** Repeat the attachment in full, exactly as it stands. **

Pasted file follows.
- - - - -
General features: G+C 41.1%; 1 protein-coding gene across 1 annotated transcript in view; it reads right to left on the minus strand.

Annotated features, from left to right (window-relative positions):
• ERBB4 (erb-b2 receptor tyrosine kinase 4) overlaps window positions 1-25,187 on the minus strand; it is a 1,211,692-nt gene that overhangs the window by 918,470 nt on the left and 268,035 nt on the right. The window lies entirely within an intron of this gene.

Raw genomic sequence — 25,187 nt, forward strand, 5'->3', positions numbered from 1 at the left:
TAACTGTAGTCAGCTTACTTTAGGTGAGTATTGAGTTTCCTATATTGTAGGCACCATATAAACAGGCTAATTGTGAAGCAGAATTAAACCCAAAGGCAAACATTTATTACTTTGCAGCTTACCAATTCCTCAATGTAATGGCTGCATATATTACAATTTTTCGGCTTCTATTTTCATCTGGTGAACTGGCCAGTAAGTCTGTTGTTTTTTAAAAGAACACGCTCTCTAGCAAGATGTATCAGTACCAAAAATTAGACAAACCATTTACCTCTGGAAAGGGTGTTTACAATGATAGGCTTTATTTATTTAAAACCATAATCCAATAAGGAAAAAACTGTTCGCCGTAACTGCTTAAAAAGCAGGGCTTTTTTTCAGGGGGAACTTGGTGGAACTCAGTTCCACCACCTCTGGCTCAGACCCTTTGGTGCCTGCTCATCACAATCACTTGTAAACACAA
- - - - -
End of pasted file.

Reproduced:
General features: G+C 41.1%; 1 protein-coding gene across 1 annotated transcript in view; it reads right to left on the minus strand.

Annotated features, from left to right (window-relative positions):
• ERBB4 (erb-b2 receptor tyrosine kinase 4) overlaps window positions 1-25,187 on the minus strand; it is a 1,211,692-nt gene that overhangs the window by 918,470 nt on the left and 268,035 nt on the right. The window lies entirely within an intron of this gene.

Raw genomic sequence — 25,187 nt, forward strand, 5'->3', positions numbered from 1 at the left:
TAACTGTAGTCAGCTTACTTTAGGTGAGTATTGAGTTTCCTATATTGTAGGCACCATATAAACAGGCTAATTGTGAAGCAGAATTAAACCCAAAGGCAAACATTTATTACTTTGCAGCTTACCAATTCCTCAATGTAATGGCTGCATATATTACAATTTTTCGGCTTCTATTTTCATCTGGTGAACTGGCCAGTAAGTCTGTTGTTTTTTAAAAGAACACGCTCTCTAGCAAGATGTATCAGTACCAAAAATTAGACAAACCATTTACCTCTGGAAAGGGTGTTTACAATGATAGGCTTTATTTATTTAAAACCATAATCCAATAAGGAAAAAACTGTTCGCCGTAACTGCTTAAAAAGCAGGGCTTTTTTTCAGGGGGAACTTGGTGGAACTCAGTTCCACCACCTCTGGCTCAGACCCTTTGGTGCCTGCTCATCACAATCACTTGTAAACACAA